Main lugs AND main breaker?

pharkusNovember 6, 2010

Suppose I wanted to add a second panel, just for more spaces, to comply with my "circuit assignment OCD", directly next to an existing panel, wanted to stay with only one service disconnect, and didn't want to install the second as a subpanel...

The first panel has a 100A main breaker. It is a model which shipped in two versions: one with breaker, one with lugs. The main breaker assembly bolts onto the bars.

Is there an approved method where I could add lugs at the point where the main breaker meets the bus, and attach the second panel to those lugs?

It's a hypothetical question at this point - I already abandoned the idea and managed to consolidate everything into one panel (I had to give up a couple bits of OCD and use some tandems, but it's all in there), but I'd still like to know the answer to this.

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Ron Natalie

I don't understand how your hypothetical arrangement results in only one service disconnect. If you could somehow tee the service into two main panels, you'd still need main breakers in both. (Up to the six throws). They'd have to be collocated in the same bank of panel boards.

    Bookmark   November 6, 2010 at 8:27AM
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wayne440

If your "second panel" is connected to the load side of the 100A main, it is still a subpanel. The fact that it feeds via the main only does not change that (in my community). I recently installed a small 200A panel that was furnished with feed thru lugs on the bottom of the bus bars, that panel might have been usable in your situation. I have never seen lugs added to the top of a panel downstream of the main, but that doesn't mean it hasn't been done.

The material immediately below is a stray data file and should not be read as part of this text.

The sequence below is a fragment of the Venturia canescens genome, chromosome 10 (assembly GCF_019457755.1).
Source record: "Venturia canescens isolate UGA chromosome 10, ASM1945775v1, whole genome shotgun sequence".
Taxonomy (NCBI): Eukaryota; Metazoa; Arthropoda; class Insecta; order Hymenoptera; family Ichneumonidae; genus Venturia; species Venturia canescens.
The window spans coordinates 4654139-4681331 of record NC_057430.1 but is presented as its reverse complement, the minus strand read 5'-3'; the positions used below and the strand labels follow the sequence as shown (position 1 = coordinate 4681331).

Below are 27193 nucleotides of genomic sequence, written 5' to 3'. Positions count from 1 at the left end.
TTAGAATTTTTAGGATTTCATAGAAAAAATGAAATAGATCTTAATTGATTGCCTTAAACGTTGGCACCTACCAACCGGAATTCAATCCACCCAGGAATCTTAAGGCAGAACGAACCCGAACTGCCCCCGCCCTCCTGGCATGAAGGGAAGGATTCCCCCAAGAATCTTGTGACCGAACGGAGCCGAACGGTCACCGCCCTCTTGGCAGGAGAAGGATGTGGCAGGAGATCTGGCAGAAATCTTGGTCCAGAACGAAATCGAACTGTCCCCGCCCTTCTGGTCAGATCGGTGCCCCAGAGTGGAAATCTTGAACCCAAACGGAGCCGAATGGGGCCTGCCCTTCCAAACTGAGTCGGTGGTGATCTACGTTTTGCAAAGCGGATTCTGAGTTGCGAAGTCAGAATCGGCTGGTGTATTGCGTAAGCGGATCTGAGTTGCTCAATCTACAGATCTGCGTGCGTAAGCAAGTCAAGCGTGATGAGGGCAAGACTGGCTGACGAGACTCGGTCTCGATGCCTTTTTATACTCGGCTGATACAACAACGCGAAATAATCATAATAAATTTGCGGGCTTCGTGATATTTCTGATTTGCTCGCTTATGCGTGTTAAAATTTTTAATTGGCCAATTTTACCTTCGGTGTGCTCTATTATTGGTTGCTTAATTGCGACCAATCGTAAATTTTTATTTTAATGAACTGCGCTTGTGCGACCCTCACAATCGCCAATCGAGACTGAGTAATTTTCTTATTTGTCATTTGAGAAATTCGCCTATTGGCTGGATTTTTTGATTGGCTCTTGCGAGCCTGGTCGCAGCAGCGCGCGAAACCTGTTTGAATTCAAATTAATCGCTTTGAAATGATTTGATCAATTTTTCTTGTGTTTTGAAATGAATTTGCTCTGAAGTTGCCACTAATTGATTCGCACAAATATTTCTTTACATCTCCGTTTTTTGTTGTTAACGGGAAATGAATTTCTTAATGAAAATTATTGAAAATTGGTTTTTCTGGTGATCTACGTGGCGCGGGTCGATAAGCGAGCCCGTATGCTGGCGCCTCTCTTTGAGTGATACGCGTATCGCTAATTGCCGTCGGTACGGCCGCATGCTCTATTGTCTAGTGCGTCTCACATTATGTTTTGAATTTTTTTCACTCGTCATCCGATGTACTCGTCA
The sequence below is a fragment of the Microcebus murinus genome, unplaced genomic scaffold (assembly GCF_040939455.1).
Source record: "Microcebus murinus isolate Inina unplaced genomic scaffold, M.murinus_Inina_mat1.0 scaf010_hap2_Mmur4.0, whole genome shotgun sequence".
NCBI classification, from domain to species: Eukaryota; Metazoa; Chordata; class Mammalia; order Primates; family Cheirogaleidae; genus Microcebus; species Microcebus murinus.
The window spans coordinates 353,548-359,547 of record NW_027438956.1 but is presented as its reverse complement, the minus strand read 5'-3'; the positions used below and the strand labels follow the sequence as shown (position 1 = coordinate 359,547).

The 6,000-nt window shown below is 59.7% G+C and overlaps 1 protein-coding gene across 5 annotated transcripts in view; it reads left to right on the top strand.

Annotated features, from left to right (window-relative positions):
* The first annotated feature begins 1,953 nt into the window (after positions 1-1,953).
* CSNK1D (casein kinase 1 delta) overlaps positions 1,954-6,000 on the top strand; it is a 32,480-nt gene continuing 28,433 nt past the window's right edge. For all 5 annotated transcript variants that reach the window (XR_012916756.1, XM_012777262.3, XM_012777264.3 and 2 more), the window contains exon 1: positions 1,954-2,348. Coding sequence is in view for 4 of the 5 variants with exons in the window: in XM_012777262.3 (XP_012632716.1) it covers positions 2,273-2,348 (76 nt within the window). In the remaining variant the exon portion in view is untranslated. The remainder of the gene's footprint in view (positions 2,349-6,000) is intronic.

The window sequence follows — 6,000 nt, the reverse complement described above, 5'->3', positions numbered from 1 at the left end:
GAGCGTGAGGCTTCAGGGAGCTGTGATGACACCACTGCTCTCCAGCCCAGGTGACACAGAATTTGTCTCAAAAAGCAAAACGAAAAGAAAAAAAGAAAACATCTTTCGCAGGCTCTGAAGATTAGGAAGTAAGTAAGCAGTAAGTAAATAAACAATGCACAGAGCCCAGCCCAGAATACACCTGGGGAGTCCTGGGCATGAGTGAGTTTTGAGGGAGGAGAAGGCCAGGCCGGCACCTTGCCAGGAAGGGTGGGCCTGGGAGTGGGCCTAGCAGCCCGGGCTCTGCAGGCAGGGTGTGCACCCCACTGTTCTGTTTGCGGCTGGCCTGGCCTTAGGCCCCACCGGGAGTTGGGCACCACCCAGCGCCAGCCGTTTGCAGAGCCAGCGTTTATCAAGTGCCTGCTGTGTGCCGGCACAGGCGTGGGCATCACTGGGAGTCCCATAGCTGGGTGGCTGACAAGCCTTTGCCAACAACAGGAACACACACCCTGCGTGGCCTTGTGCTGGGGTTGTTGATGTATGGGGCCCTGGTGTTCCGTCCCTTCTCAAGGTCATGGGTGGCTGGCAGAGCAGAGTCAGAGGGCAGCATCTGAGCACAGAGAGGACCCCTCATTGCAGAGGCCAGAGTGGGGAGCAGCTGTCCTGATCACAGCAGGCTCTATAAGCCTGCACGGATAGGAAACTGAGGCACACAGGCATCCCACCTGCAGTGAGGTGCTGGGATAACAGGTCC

Bookmark   November 6, 2010 at 9:01AM
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brickeyee

Feed through panels are available with top and bottom lugs.

They are used in commercial work routinely.

They are normally both sub-panels with no main breaker present (the actual feed for them protects the panel feeds and the panels.).

They do not see a lot of use in residential since feeding sub-panels in series is not usually required.

    Bookmark   November 6, 2010 at 10:05AM
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pharkus

Alright, so technically it's still a subpanel... wayne's got what I'm after, I think.

I want panel A to have the sole main breaker. Meter base goes to its terminals, other side is bolted to the bus. At that spot, AFTER the main breaker, right where it's bolted, a set of lugs is added, feeding panel B, a main-lug panel. The two are to be located directly next to each other.

"feed thru lugs", yep, that would solve the problem just as well...

    Bookmark   November 6, 2010 at 10:06AM
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pharkus

wow. brickeyee must have been writing his reply at the same time I was, because I missed his, which is pretty much what I was looking for.

    Bookmark   November 6, 2010 at 11:02AM
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smithy123

I have an old ge feed through panel that i ripped out of my scout building.

    Bookmark   November 7, 2010 at 6:09PM
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pharkus

model/series info, smithy?

Send me an email via the profile link . . .

    Bookmark   November 7, 2010 at 6:38PM
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smithy123

it was fuses, and it is stashed in my garage. i'll look tomorrow.

    Bookmark   November 7, 2010 at 7:57PM
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pharkus

Oh... h'mmm... yeah, feedthroughs on fuse panels were quite common. Often labeled "subpanel", like the manufacturer knew when they made it, "ten years from now, there's NO WAY this sucker is gonna have enough circuits!"

    Bookmark   November 7, 2010 at 9:08PM
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smithy123

Thai is exactly what it was.
100 amp surface mount type model 4
N.P.209669A

    Bookmark   November 8, 2010 at 4:12PM
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